Nevertheless, many want to know: What should I look for when buying a mining stock?
As always, selecting stocks is as much an art as it is science — and the same applies to gold and silver miners. To maximize your potential gains and minimize your risk, you must be selective.
Whether you’re doing the research on your own or with the assistance of a broker/adviser, here are the key questions you should seek answers for:
- Does the mining company have too much debt? You don’t want a firm that’s loaded down with too much debt. This is especially true as interest rates begin to rise again. Rising interest rates are deadly for any company with too much debt. As a general rule of thumb, I look for mining companies that have less than 50 cents in long-term debt per dollar of stockholders’ equity (as my more conservative measure) and certainly less than 50 cents in long-term debt when compared to the value of their total potential gold or silver resources.
- Does the company engage in heavy forward selling? If the mining company is selling their future gold or silver production in the futures market at today’s prices, that alone wipes away — or at least limits — your profit potential. After all, what’s the point of buying a company’s bullion production to ride the next bull market in gold or silver when that same company has already locked in today’s low price. Bottom line: Gold and silver have been in a bear market. Once their bull markets resume, you don’t want to be buying miners that still hedge, or sell forward, their production.
- What is the company’s average production cost per ounce of gold? In today’s market, I feel it should be no more than $750 an ounce. If it’s a bit higher, it’s not a deal killer. But it’s a good benchmark to consider.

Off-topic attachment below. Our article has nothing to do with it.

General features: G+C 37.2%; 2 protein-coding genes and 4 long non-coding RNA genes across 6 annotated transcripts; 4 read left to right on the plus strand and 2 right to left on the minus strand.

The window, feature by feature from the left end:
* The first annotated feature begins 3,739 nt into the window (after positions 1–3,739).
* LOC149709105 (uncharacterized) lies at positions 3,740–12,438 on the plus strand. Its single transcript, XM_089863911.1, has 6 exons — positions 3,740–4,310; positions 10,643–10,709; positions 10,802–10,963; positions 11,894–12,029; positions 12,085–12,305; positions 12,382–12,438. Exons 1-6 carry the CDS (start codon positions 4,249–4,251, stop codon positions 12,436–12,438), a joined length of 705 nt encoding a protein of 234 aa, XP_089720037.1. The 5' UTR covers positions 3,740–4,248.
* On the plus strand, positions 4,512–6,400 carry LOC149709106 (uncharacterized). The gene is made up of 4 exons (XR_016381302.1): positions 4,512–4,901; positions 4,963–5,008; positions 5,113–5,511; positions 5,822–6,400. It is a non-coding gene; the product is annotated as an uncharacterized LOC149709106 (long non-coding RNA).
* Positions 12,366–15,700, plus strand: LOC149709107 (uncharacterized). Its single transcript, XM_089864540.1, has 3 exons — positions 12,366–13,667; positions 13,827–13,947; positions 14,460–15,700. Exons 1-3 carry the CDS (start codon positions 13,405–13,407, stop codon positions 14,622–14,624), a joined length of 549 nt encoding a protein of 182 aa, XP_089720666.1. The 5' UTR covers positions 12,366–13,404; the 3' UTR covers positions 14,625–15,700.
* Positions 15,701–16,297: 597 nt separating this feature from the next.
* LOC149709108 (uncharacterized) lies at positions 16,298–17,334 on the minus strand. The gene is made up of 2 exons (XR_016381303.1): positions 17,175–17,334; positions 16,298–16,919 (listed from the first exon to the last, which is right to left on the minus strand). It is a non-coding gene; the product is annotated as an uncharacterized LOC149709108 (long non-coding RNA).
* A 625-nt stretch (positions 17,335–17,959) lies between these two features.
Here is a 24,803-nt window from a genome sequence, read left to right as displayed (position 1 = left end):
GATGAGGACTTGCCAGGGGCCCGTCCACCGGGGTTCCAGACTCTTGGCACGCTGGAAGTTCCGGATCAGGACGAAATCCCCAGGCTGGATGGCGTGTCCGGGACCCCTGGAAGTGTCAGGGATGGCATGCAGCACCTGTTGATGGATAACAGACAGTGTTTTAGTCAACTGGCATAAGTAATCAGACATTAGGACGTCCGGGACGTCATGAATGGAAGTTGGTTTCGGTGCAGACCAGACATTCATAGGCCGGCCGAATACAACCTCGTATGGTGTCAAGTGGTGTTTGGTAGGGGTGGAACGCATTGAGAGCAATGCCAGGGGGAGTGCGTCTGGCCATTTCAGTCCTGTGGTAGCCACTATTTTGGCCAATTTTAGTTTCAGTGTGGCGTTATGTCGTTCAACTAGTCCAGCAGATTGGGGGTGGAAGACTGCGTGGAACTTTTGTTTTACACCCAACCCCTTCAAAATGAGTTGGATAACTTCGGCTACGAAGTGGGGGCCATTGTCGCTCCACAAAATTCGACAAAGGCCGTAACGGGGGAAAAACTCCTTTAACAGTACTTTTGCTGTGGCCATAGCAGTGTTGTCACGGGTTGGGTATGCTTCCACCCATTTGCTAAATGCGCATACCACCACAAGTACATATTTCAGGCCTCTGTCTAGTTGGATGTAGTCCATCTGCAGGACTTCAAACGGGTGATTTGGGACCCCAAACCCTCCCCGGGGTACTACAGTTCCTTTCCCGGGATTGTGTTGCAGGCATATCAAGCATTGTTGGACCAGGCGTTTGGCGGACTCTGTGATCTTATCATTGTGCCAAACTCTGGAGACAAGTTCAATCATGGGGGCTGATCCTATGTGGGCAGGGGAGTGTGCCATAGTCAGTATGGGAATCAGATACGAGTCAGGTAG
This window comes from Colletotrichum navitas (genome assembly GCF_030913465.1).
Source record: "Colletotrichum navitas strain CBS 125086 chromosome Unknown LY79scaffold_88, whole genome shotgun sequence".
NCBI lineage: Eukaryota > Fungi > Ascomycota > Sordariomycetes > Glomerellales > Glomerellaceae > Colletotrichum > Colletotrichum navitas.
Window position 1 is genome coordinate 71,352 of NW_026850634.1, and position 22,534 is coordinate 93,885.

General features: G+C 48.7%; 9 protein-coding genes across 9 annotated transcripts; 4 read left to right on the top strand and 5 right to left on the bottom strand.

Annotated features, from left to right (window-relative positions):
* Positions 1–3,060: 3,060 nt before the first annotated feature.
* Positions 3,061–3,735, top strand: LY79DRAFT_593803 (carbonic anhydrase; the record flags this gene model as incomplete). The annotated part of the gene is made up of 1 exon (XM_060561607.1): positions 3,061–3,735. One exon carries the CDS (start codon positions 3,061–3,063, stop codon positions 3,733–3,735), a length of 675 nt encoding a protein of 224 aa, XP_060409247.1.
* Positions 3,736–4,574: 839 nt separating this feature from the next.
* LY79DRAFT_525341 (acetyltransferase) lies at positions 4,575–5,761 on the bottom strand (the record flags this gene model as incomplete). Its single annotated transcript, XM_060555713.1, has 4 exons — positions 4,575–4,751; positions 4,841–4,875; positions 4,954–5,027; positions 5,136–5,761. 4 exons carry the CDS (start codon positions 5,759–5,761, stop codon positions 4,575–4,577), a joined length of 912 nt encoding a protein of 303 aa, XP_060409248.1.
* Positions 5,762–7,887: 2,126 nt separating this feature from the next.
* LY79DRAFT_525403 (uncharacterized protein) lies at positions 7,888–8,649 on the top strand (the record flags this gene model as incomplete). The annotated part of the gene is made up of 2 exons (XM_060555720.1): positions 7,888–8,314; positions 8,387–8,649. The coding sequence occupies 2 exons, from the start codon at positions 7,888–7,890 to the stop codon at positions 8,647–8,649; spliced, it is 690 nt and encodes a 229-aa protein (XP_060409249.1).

- Is it expanding its resource base? Since new exploration can be expensive, I favor companies that are actively engaged in buying proven gold and silver properties and smaller mines.
- Does the company have experienced management? I want to see individuals that demonstrate not only solid, prudent management, but also a talent for thinking outside-the-box. Especially when it comes to the acquisition of hot properties and creating financing that does not dilute down existing shareholders much.
- Most important question of all: Is it a good value? In the gold and silver mining world, P/E ratios are not the key metric. They are almost meaningless.
The more important metrics I look at relate to proven and possible gold and silver resources in the ground. For example, I want to find companies where the marketplace has undervalued those reserves by a substantial amount.
These are just my very basic criteria. And importantly, there can be exceptions to each one of them, depending upon other criteria.
For instance, I have no problem looking at a miner that has more debt than I would like to see, provided it also has more potential gold and silver resources; or, it is sitting on properties that other blue-chip miners might be interested in acquiring, or joint venturing with the company.
But in general, the above represents my basic rules of thumb when looking at miners. I think they should be applied by you as well in your own research.
Until next time,
Larry Edelson is the instructor of the “Ultimate Gold and Silver Trading Course” and editor of the Weiss “Real Wealth Report,” “Super Cycle Trader,” and “Gold & Silver Trader.” In addition to overseeing these three premium services he also contributes to the Weiss’ daily “Money and Markets.”